The Best Literary Writing About Mothers and Motherhood

When Our Tongues Get Stuck by Sarah Key

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Let’s gently unstick yours frozen to a popsicle (no more blood, please!)
you insisted on a winter’s morn in front of the Smithsonian.

Let’s use the Ouija board to talk to ghosts in the attic eave
where we were once small enough to fit.

Let’s “accidentally” squirt ketchup on Granddaddy
when he snaps us to “be still.”

Let’s read the dirty parts of Dad’s library books
under the covers before our epic blanket tug of war.

Let’s be the judge and jury when mom tells
law cases for bedtime stories.

Let’s scream Grandaddy’s favorite word “chichibofumbee” on San Francisco trolleys
even after we find out it’s Muskogee for “go fuck yourself.”

Let’s tell Uncle Gene you fell from a tree
when he suspects my fingernails scratched your face.

Let’s dress up:  Greta Garbo (me) and a hippie (you)
not for Halloween just because it’s fun.

Let’s bowl skeeball with Grandpa Al in Asbury Park
and combine our tickets for a better prize.

Let’s catch fireflies
make them into glowrings.

Let’s wrestle over the TV remove as if our lives depended on it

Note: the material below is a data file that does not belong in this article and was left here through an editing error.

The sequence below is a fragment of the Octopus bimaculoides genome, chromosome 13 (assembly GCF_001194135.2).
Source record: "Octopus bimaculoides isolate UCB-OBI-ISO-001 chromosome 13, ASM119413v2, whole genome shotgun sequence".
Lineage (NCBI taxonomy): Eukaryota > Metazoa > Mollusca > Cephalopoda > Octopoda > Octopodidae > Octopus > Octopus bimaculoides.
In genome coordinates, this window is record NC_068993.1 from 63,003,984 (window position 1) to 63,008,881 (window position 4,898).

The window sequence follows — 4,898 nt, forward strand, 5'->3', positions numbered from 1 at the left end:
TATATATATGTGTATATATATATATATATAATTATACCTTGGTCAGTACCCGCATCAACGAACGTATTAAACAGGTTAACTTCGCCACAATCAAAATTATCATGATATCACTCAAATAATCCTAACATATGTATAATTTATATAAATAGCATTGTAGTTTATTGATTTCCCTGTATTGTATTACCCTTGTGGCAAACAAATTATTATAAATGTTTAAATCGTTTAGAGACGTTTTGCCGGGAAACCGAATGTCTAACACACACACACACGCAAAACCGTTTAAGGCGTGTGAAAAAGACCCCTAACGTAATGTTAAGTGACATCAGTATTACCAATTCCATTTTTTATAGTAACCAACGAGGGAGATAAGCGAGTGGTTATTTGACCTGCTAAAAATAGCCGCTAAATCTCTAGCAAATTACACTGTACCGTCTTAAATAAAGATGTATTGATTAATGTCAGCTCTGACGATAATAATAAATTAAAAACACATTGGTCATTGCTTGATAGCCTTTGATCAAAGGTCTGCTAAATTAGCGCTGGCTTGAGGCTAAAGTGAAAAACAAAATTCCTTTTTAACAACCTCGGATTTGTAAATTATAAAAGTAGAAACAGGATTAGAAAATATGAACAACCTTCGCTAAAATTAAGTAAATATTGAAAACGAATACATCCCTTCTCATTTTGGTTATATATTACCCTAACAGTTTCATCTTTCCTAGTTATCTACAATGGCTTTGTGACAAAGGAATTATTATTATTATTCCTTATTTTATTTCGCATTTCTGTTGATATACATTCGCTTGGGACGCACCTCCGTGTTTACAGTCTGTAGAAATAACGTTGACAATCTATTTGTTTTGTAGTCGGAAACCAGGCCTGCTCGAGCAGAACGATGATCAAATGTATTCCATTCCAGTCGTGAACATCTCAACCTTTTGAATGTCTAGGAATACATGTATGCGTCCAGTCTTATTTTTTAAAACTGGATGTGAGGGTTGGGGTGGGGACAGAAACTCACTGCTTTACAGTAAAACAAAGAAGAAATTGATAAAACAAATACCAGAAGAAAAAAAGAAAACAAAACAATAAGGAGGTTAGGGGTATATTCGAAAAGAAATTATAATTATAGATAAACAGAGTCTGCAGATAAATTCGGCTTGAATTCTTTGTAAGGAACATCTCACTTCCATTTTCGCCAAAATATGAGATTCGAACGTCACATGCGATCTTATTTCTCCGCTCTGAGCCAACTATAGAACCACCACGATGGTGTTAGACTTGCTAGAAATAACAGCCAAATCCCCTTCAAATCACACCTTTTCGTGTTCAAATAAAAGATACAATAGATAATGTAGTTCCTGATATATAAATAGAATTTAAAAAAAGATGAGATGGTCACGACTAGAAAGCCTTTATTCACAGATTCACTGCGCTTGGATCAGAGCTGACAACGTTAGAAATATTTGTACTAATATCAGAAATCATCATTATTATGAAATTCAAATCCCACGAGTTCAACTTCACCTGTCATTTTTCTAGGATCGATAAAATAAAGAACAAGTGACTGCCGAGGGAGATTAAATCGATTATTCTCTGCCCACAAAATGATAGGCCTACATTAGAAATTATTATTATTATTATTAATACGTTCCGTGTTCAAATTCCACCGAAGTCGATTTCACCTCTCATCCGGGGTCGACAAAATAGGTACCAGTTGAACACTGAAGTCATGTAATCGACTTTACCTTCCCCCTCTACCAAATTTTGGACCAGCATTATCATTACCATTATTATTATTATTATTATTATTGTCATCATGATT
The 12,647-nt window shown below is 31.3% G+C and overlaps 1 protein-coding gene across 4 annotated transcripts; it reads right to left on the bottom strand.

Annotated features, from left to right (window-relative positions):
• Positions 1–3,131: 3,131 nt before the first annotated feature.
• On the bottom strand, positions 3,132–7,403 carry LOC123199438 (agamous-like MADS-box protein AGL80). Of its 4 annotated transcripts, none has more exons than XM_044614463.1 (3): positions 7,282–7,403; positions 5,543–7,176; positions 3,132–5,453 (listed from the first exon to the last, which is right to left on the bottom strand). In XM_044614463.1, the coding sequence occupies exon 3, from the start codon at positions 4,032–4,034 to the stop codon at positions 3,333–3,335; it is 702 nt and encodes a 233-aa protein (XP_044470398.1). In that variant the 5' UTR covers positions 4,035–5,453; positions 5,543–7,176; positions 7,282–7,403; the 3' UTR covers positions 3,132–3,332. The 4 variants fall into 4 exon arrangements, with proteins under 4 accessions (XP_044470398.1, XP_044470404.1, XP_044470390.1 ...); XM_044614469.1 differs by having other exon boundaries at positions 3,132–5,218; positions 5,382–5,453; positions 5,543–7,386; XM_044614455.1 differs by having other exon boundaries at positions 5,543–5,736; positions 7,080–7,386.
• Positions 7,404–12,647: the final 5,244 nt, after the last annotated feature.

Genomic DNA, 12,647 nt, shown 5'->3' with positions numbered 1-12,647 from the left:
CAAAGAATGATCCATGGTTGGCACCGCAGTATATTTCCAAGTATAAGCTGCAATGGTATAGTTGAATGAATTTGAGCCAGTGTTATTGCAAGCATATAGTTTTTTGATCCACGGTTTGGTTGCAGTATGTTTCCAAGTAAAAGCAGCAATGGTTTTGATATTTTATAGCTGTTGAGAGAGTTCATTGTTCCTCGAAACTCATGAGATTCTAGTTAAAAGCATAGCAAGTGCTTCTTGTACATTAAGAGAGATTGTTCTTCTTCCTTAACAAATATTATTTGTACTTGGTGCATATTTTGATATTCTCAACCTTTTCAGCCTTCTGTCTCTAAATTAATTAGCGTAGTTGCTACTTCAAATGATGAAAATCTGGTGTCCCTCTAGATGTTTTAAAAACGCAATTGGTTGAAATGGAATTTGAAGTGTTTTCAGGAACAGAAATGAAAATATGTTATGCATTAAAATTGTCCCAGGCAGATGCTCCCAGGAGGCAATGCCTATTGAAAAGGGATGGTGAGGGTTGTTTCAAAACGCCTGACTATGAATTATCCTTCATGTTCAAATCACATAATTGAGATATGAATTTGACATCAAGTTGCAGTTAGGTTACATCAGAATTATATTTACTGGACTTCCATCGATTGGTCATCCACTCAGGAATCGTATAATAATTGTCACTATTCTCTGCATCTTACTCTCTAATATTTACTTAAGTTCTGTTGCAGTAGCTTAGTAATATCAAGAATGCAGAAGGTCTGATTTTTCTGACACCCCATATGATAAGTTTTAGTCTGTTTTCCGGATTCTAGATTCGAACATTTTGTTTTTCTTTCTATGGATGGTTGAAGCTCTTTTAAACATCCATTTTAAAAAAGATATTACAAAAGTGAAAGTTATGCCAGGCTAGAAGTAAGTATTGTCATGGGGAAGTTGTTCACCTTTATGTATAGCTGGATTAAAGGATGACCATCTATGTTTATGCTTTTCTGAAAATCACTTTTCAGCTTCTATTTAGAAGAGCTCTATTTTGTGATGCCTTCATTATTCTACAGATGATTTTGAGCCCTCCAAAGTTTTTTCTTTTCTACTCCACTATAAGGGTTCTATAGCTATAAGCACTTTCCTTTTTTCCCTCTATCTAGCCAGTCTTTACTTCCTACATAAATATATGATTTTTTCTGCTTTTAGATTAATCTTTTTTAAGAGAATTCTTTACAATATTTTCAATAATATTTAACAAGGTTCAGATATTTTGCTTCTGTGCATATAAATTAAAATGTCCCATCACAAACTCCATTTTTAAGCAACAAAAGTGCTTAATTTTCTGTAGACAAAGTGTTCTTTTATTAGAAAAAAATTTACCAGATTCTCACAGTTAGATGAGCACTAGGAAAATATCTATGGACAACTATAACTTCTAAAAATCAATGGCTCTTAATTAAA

for the World Series (you) versus the Mayflower Madam (me).

Let’s re-collect your stamp collection that fell like confetti when you tore apart
your room to protest Mom (almost) marrying Tom aka Pocket Protector guy.

Let me see the STOP on the stop sign I missed
when I totaled your brand-new Datsun.

Let me wear your topsiders
so I can stop falling from my platforms.

Let’s listen to hockey pucks hit the glass while bodies crash
we fly, drive, train to all my son’s games.

Let’s hold hands in a starlit walnut grove and
dance on Ojai dirt at my daughter’s wedding.

Let’s always speak in sisters

Sarah Key has shape-shifted her writing personae from art book editor to cookbook author to poet, essayist, and teacher. She has eight essays on the Huffington Post and numerous poems in journals from Poet Lore to Tuesday: An Art Project, as well as in the poetry anthology My Cruel Invention. Harlem is home, and the Bronx is where she learns about places she’s never been from her writing center students.


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